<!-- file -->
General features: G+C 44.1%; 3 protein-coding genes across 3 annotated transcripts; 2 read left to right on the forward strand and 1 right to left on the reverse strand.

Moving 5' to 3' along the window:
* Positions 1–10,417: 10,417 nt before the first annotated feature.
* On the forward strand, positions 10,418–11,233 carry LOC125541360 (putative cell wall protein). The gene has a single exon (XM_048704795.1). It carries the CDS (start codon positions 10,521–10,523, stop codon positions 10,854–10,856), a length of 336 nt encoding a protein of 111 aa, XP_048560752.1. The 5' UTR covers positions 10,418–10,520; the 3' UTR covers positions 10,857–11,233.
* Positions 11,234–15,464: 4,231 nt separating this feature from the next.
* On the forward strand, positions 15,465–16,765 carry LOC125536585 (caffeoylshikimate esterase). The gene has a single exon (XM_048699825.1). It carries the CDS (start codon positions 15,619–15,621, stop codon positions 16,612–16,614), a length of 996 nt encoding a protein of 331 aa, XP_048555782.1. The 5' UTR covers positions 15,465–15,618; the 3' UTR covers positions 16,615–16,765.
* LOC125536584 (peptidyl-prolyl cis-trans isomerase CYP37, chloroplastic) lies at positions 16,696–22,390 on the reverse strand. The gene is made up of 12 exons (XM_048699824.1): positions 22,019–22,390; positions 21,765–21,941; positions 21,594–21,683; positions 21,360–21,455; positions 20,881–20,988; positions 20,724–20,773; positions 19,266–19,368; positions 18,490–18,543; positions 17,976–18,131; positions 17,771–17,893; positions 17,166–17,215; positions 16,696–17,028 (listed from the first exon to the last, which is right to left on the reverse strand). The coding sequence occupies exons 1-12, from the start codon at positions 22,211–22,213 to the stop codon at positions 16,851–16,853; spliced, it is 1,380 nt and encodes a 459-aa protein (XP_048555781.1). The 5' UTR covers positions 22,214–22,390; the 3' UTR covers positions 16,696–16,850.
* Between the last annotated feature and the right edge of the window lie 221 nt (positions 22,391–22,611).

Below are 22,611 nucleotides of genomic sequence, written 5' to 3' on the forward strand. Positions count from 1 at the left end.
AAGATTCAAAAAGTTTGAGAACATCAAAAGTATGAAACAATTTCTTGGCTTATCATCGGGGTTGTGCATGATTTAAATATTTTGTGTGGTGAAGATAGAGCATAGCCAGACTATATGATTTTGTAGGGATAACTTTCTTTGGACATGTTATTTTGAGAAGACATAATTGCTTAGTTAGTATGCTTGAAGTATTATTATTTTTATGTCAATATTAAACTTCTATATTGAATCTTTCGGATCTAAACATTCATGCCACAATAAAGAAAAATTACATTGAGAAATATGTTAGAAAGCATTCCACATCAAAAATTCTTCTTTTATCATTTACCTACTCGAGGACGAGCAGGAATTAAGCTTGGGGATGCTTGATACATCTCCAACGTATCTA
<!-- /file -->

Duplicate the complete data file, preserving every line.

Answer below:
General features: G+C 44.1%; 3 protein-coding genes across 3 annotated transcripts; 2 read left to right on the forward strand and 1 right to left on the reverse strand.

Moving 5' to 3' along the window:
* Positions 1–10,417: 10,417 nt before the first annotated feature.
* On the forward strand, positions 10,418–11,233 carry LOC125541360 (putative cell wall protein). The gene has a single exon (XM_048704795.1). It carries the CDS (start codon positions 10,521–10,523, stop codon positions 10,854–10,856), a length of 336 nt encoding a protein of 111 aa, XP_048560752.1. The 5' UTR covers positions 10,418–10,520; the 3' UTR covers positions 10,857–11,233.
* Positions 11,234–15,464: 4,231 nt separating this feature from the next.
* On the forward strand, positions 15,465–16,765 carry LOC125536585 (caffeoylshikimate esterase). The gene has a single exon (XM_048699825.1). It carries the CDS (start codon positions 15,619–15,621, stop codon positions 16,612–16,614), a length of 996 nt encoding a protein of 331 aa, XP_048555782.1. The 5' UTR covers positions 15,465–15,618; the 3' UTR covers positions 16,615–16,765.
* LOC125536584 (peptidyl-prolyl cis-trans isomerase CYP37, chloroplastic) lies at positions 16,696–22,390 on the reverse strand. The gene is made up of 12 exons (XM_048699824.1): positions 22,019–22,390; positions 21,765–21,941; positions 21,594–21,683; positions 21,360–21,455; positions 20,881–20,988; positions 20,724–20,773; positions 19,266–19,368; positions 18,490–18,543; positions 17,976–18,131; positions 17,771–17,893; positions 17,166–17,215; positions 16,696–17,028 (listed from the first exon to the last, which is right to left on the reverse strand). The coding sequence occupies exons 1-12, from the start codon at positions 22,211–22,213 to the stop codon at positions 16,851–16,853; spliced, it is 1,380 nt and encodes a 459-aa protein (XP_048555781.1). The 5' UTR covers positions 22,214–22,390; the 3' UTR covers positions 16,696–16,850.
* Between the last annotated feature and the right edge of the window lie 221 nt (positions 22,391–22,611).

Below are 22,611 nucleotides of genomic sequence, written 5' to 3' on the forward strand. Positions count from 1 at the left end.
AAGATTCAAAAAGTTTGAGAACATCAAAAGTATGAAACAATTTCTTGGCTTATCATCGGGGTTGTGCATGATTTAAATATTTTGTGTGGTGAAGATAGAGCATAGCCAGACTATATGATTTTGTAGGGATAACTTTCTTTGGACATGTTATTTTGAGAAGACATAATTGCTTAGTTAGTATGCTTGAAGTATTATTATTTTTATGTCAATATTAAACTTCTATATTGAATCTTTCGGATCTAAACATTCATGCCACAATAAAGAAAAATTACATTGAGAAATATGTTAGAAAGCATTCCACATCAAAAATTCTTCTTTTATCATTTACCTACTCGAGGACGAGCAGGAATTAAGCTTGGGGATGCTTGATACATCTCCAACGTATCTA